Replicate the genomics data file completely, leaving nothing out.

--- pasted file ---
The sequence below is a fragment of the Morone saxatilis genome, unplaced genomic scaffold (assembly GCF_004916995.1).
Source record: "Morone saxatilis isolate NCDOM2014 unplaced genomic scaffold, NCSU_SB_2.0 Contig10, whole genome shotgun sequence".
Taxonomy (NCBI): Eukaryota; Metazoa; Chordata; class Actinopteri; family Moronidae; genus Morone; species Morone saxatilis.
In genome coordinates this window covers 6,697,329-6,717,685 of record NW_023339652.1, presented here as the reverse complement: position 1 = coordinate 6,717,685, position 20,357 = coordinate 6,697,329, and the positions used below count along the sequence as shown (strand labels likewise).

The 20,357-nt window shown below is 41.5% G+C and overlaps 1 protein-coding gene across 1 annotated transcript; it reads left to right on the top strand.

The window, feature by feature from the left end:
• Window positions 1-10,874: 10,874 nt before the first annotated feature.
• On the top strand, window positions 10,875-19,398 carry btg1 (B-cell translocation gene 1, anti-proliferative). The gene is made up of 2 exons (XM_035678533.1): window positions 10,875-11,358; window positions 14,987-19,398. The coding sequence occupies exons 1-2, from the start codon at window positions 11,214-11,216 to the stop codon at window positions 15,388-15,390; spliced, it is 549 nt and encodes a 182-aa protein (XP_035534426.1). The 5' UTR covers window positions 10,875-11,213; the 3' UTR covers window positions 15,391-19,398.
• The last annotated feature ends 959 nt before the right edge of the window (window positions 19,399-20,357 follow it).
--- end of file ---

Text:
The sequence below is a fragment of the Morone saxatilis genome, unplaced genomic scaffold (assembly GCF_004916995.1).
Source record: "Morone saxatilis isolate NCDOM2014 unplaced genomic scaffold, NCSU_SB_2.0 Contig10, whole genome shotgun sequence".
Taxonomy (NCBI): Eukaryota; Metazoa; Chordata; class Actinopteri; family Moronidae; genus Morone; species Morone saxatilis.
In genome coordinates this window covers 6,697,329-6,717,685 of record NW_023339652.1, presented here as the reverse complement: position 1 = coordinate 6,717,685, position 20,357 = coordinate 6,697,329, and the positions used below count along the sequence as shown (strand labels likewise).

The 20,357-nt window shown below is 41.5% G+C and overlaps 1 protein-coding gene across 1 annotated transcript; it reads left to right on the top strand.

The window, feature by feature from the left end:
• Window positions 1-10,874: 10,874 nt before the first annotated feature.
• On the top strand, window positions 10,875-19,398 carry btg1 (B-cell translocation gene 1, anti-proliferative). The gene is made up of 2 exons (XM_035678533.1): window positions 10,875-11,358; window positions 14,987-19,398. The coding sequence occupies exons 1-2, from the start codon at window positions 11,214-11,216 to the stop codon at window positions 15,388-15,390; spliced, it is 549 nt and encodes a 182-aa protein (XP_035534426.1). The 5' UTR covers window positions 10,875-11,213; the 3' UTR covers window positions 15,391-19,398.
• The last annotated feature ends 959 nt before the right edge of the window (window positions 19,399-20,357 follow it).